All transportation modes except rail carried less cross-border freight by value in July 2016 compared to July 2015, resulting in a 10.0 percent decrease to $83.7 billion in the total current dollar value of freight moved. The $83.7 billion in July 2016 cross-border freight is the lowest monthly amount since February 2011, which had $76.7 billion in cross-border freight. July was the 19th consecutive month that the total value of U.S. freight with North American Free Trade Agreement (NAFTA) partners Canada and Mexico declined from the same month of the previous year, according to the TransBorder Freight Data released today by the U.S. Department of Transportation’s Bureau of Transportation Statistics (BTS).
Freight by Mode
The value of commodities moving by rail increased 0.9 percent while the value of freight carried on other modes decreased: air by 6.4 percent; truck by 8.8 percent; vessel by 25.1 percent; and pipeline by 26.9 percent. The increase in rail is due in part to the a 14 percent year-over-year increase in the value of vehicles and parts traded with Mexico. A drop in the price of crude oil played a role in the large declines in the dollar value of products shipped by vessel and pipeline. Crude oil (a component of mineral fuels) comprises a large share of the commodities carried by these modes. Average monthly prices for crude petroleum and refined fuel are available from the U.S. Energy Information Administration. Mineral fuels, a commodity category that includes crude oil and coal, accounted for 10.1 percent of total value of U.S.-NAFTA trade in July.
Trucks carried 64.7 percent of U.S.-NAFTA freight and continued to be the most heavily utilized mode for moving goods to and from both U.S.-NAFTA partners. Trucks accounted for $27.8 billion of the $44.6 billion of imports (62.4 percent) and $26.4 billion of the $39.1 billion of exports (67.4 percent).
Rail remained the second largest mode by value, moving 15.4 percent of all U.S.-NAFTA freight, followed by vessel, 6.1 percent; pipeline, 4.9 percent; and air, 4.0 percent. The surface transportation modes of truck, rail and pipeline carried 85.0 percent of the total value of U.S.-NAFTA freight flows .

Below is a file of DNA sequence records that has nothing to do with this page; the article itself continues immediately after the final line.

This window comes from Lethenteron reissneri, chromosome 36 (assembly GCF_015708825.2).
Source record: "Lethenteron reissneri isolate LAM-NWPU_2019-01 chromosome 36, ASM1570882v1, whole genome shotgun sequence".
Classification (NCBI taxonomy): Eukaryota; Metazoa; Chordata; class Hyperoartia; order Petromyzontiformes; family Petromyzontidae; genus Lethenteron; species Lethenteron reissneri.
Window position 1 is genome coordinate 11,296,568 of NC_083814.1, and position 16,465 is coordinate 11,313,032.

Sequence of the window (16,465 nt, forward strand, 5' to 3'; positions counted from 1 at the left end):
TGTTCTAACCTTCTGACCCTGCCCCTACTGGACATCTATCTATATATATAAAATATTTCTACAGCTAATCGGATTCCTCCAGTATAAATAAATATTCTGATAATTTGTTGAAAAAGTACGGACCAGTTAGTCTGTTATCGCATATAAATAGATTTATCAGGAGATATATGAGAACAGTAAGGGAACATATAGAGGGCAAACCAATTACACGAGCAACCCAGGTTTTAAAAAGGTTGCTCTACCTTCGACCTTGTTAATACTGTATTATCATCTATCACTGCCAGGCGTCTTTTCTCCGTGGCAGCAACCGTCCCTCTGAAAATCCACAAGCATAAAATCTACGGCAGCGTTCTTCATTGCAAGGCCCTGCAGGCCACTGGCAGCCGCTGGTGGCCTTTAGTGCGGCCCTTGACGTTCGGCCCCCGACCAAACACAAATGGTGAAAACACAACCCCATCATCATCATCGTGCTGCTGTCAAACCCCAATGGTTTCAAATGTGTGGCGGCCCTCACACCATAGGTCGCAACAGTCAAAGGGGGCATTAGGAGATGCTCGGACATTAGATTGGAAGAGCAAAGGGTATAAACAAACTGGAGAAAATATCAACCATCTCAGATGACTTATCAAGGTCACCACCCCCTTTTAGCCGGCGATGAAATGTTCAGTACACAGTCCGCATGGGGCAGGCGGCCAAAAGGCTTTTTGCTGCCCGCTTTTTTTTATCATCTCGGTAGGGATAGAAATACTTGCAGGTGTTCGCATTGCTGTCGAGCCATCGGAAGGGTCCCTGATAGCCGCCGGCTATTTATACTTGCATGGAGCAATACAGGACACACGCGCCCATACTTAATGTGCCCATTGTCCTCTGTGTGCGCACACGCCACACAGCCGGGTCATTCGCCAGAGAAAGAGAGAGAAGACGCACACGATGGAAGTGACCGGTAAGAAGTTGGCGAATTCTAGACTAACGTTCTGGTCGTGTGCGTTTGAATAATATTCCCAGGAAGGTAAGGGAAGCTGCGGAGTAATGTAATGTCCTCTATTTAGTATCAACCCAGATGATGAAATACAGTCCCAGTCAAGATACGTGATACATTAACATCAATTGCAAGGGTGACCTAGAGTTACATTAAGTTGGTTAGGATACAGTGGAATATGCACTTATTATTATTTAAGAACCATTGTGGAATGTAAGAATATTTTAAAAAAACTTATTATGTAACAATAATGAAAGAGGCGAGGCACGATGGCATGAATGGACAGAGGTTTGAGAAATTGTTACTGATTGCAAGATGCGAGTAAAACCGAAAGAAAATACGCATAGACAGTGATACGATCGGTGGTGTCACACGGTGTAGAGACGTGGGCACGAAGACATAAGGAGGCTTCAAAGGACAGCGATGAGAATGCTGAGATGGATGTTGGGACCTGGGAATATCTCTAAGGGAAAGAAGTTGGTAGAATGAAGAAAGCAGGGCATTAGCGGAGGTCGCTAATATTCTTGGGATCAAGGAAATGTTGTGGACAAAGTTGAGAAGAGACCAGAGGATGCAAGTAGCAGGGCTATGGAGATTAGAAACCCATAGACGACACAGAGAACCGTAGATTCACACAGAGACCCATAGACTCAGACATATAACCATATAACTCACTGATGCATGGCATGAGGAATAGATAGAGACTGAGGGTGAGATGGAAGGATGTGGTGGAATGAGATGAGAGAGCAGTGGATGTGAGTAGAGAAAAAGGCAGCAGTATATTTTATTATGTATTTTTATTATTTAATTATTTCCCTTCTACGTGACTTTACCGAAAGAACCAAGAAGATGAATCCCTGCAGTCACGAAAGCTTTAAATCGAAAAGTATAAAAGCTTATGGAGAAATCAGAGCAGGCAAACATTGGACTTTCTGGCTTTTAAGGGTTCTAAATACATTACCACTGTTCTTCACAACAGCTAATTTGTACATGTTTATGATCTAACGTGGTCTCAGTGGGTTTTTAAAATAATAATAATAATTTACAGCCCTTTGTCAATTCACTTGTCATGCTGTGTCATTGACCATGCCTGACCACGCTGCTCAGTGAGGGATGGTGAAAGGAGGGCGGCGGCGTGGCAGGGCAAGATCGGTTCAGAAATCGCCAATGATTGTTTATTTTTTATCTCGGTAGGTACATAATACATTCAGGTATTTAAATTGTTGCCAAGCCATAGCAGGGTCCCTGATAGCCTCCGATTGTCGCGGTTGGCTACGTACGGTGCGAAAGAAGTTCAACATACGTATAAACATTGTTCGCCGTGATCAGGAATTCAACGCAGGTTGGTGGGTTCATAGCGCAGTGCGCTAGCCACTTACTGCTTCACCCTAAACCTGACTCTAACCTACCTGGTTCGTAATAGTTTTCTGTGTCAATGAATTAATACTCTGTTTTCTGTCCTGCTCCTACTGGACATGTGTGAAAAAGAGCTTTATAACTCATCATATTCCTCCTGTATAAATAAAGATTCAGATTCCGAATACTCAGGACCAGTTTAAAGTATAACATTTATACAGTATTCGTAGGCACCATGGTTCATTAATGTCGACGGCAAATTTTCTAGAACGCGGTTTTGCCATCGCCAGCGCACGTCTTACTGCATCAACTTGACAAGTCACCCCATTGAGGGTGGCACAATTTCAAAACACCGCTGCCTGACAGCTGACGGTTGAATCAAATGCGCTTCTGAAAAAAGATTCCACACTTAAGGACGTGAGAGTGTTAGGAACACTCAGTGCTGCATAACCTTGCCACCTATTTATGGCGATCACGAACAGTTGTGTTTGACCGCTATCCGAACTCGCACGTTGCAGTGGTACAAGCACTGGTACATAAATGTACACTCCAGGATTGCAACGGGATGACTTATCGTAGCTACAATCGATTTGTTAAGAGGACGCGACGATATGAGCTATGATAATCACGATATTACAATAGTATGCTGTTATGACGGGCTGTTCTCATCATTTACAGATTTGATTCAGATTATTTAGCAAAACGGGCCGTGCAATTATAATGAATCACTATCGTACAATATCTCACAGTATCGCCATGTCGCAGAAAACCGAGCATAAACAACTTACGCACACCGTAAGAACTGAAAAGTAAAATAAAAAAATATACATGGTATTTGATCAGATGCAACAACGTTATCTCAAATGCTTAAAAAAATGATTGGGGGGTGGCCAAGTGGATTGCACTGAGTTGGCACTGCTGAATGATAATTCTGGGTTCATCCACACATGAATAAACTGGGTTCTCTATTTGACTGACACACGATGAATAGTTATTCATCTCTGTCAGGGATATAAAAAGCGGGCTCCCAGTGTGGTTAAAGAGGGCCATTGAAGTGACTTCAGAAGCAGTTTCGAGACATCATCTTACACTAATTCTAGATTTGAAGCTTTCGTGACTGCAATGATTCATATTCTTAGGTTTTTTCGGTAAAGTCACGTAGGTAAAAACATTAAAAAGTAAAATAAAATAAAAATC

From July 2015 to July 2016, the value of U.S.-Canada freight flows fell 10.7 percent to $42.4 billion as all modes of transportation carried a lower value of U.S.-Canada freight than a year earlier.
Lower crude oil prices contributed to a year-over-year decrease in the value of freight moved between the U.S. and Canada. Crude oil is a large share of freight carried by pipeline and vessel, which were down 28.0 percent and 37.1 percent respectively year-over-year.
Trucks carried 59.7 percent of the value of the freight to and from Canada. Rail carried 15.7 percent followed by pipeline, 8.8 percent; air, 5.0 percent; and vessel, 3.7 percent. The surface transportation modes of truck, rail and pipeline carried 84.3 percent of the value of total U.S.-Canada freight flows.
From July 2015 to July 2016, the value of U.S.-Mexico freight declined 9.2 percent to $41.3 billion as all modes of transportation except rail carried a lower value of U.S.-Mexico freight than a year earlier. Freight carried by rail increased 4.2 percent. Air decreased 8.2 percent and truck decreased by 10.1 percent. Pipeline and vessel freight value dropped by 12.3 percent and 18.2 percent respectively, both due mainly to lower crude oil prices.
Trucks carried 69.9 percent of the value of freight to and from Mexico. Rail carried 15.1 percent followed by vessel, 8.6 percent; air, 3.0 percent; and pipeline, 0.8 percent. The surface transportation modes of truck, rail and pipeline carried 85.8 percent of the value of total U.S.-Mexico freight flows.